Beth Crawford Poulton (Liverpool School of Tropical Medicine - LSTM, UK) discussed the problem of growing insecticide resistance leading to the need to improve methodologies for vector-based interventions. Currently, the front-line tools against vectors are long-lasting insecticidal nets (LLINs) and indoor residual spraying (IRS) that use pyrethroids. Understanding resistance and testing new insecticides require high-throughput assays to study resistance. However, the current WHO larvicide susceptibility assay poses many disadvantages, including laborious rearing requirements, long hours, investigator bias, and low-throughput results. Poulton and her group have therefore developed a quick and unbiased assay, called the INVertebrate Automated Phenotyping Platform (INVAPP), based on an assay being used to study nematodes. It involves capturing the movement of the larvae before and after incubation with the insecticide and carrying out Paragon analysis using Python to calculate a normalized movement index. This system is thus convenient and effective for screening large compound libraries (e.g. the Medicines for Malaria Pathogen Box) and resistance profiling. Looking to the future,  Poulton aims to take this approach forward through integration into a smartphone app to improve accessibility.

Barikissou Georgia Damien (University of Abomey-Calavi, Benin) explained that the objective of her group’s project was to develop and validate an approach to evaluate the post-deployment effectiveness of malaria control in all settings. Specifically, the evaluation of post-deployment LLINs in Benin. Currently, the national policy recommends an integrated control approach involving vector control, case management, and chemoprevention. The analysis which considered all age groups, classified infections as positive or negative based on an RDT or microscopy test. In rural areas, LLINs alone gave protection against malaria and combining indoor residual spraying (IRS) further increased protection (to 50%). The study concluded that interventions alone are not enough to combat malaria, thus, there is a need for an operational evaluation of the intervention strategies.

Hilary Ranson (Liverpool School of Tropical Medicine, UK) presented research on the emergence of new insecticide resistance mechanisms in Burkina Faso. Ranson started by giving a brief background of insecticide resistance. She expressed that pyrethroids were developed in the 1970s and usage started in the 1990s. Resistance has been observed for a long time and different mechanisms have been studied since the 2000s. The different mechanisms for insecticide resistance include target-site mutations, and metabolic and behavioral resistance. Consequently, the survival of mosquitoes following pyrethroid exposure has dramatically increased over the last 10 years. Ranson presented experiments testing the impact of mosquito exposure to insecticide-treated or untreated nets in experimental huts. They found that there was no difference between treated or untreated nets and that community protection is lost due to insecticide resistance. In 2019 the ministry of health in Burkina Faso introduced next-generation nets with piperonyl butoxide and interceptor G2 in areas with very high pyrethroid resistance. Lab colonies were established from mosquitoes collected in this area and used for RNA-sequence analysis. An increase in the frequency of the new knockdown resistance (kdr) mutation, L995F haplotype, was observed in Anopheles coluzzi. In conclusion, Ranson showed that the southwest of Burkina Faso is a hotspot for pyrethroid resistance in malaria vectors, that resistance is reducing the efficacy of core intervention tools, and that resistance mechanisms vary between mosquito species.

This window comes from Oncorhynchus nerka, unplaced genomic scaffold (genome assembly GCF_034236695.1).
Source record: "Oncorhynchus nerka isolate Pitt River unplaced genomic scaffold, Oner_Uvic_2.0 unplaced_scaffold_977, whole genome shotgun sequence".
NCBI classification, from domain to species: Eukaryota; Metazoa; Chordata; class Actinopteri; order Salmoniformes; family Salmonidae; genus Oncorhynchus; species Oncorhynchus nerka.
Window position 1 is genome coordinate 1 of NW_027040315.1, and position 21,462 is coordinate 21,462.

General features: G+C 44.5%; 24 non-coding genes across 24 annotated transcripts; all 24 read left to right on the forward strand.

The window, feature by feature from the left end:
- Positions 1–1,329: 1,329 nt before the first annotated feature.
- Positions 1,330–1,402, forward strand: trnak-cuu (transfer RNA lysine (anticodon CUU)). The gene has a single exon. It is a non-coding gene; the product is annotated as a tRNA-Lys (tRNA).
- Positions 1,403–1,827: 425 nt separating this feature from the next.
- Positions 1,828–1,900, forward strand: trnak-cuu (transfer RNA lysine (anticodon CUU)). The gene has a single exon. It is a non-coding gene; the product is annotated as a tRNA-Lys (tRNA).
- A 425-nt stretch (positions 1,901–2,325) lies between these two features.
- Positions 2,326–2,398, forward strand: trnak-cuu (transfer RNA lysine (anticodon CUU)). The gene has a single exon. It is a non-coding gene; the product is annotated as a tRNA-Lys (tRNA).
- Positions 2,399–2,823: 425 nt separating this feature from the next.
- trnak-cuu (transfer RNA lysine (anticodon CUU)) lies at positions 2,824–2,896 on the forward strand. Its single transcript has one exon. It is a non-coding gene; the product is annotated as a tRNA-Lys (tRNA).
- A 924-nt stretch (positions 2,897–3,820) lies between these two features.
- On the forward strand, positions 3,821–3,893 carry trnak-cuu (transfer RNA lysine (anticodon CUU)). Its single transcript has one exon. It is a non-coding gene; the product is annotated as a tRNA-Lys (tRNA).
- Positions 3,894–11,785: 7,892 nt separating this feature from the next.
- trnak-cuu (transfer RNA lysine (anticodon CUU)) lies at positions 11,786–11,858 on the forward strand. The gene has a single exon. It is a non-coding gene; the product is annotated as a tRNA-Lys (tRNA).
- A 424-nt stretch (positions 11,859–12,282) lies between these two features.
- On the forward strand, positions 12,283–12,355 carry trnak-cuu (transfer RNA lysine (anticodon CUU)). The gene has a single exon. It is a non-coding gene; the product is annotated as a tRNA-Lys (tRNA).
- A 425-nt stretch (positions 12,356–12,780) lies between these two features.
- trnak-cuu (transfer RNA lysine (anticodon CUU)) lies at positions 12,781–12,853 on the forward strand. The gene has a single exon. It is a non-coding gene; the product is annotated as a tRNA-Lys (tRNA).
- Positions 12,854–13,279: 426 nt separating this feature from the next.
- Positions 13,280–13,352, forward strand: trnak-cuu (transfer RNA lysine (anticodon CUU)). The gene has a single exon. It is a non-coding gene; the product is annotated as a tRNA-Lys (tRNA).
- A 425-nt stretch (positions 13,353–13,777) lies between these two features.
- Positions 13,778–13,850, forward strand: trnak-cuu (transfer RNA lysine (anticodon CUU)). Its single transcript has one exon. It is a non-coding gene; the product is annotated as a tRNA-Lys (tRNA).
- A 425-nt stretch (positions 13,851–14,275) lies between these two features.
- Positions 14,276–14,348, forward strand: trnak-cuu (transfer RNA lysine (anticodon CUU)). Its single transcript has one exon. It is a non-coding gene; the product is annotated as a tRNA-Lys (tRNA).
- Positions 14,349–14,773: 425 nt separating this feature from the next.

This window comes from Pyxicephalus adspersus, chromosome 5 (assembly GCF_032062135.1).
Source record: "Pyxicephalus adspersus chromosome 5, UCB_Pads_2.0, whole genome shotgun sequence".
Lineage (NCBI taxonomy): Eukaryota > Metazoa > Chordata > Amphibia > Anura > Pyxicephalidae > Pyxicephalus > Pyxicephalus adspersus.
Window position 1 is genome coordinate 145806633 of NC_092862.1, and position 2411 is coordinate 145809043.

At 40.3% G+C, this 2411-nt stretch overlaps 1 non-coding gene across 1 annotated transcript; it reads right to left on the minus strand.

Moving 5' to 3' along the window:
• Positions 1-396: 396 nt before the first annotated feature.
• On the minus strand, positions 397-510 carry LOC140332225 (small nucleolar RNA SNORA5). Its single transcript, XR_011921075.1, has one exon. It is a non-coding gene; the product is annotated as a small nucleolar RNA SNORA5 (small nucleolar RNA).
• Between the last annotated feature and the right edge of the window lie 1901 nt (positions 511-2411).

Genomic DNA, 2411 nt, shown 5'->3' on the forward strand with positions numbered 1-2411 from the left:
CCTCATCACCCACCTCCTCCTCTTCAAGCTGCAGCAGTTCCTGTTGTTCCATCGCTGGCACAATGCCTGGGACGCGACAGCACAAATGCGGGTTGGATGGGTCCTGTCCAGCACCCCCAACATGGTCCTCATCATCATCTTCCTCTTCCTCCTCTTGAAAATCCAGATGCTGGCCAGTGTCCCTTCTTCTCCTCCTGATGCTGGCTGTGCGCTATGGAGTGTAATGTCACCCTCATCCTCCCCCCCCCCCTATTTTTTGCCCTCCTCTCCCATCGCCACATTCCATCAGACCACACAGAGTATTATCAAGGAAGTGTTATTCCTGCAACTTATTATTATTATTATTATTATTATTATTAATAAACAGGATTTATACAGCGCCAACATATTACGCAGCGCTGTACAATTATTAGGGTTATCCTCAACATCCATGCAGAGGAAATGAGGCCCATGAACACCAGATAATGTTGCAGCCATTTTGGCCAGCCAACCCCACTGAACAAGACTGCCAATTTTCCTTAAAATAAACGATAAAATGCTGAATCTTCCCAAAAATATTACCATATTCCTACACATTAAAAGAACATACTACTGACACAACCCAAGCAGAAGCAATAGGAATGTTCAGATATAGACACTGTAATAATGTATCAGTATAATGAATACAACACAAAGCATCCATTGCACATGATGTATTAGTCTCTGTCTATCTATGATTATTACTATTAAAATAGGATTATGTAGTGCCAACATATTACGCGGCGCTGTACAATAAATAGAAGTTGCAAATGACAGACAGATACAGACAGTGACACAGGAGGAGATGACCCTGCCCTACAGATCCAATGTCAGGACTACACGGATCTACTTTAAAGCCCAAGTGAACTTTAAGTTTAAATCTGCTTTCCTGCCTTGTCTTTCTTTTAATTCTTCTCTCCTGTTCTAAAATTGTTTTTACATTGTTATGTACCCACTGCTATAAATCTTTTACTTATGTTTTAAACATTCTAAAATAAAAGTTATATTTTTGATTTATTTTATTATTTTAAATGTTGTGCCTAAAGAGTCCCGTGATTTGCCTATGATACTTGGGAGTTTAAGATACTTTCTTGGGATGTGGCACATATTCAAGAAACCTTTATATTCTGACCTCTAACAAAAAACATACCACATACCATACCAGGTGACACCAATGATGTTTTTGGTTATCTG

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Poster Session and General Assembly

After the closing sessions, there was a virtual Poster session and to end the first Women in Malaria Conference a General assembly was arranged with the aim to shape the future of the community. The organizers closed the conference thanking everyone involved in making a reality the conference and all the attendees from all over the world. 

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This report is brought to you by the MESA Correspondents Sushma Ambekar (Iowa State University, USA), Christine Markwalter (Duke Global Health Institute, USA), Rosheen Mthawanji (Malawi Liverpool Wellcome Trust, Malawi) and Nkahe Diane Leslie (University of Yaoundé I, Cameroon). Senior editorial support has been facilitated by Joanne Power (Pennsylvania State University, USA), Elena Gómez Díaz (Institute of Parasitology and Biomedicine López-Neyra, Spain) and Sarah Reece (The University of Edinburgh, UK).

Collaborator(s)

Women in Malaria Research Initiative (WiM)

Date Published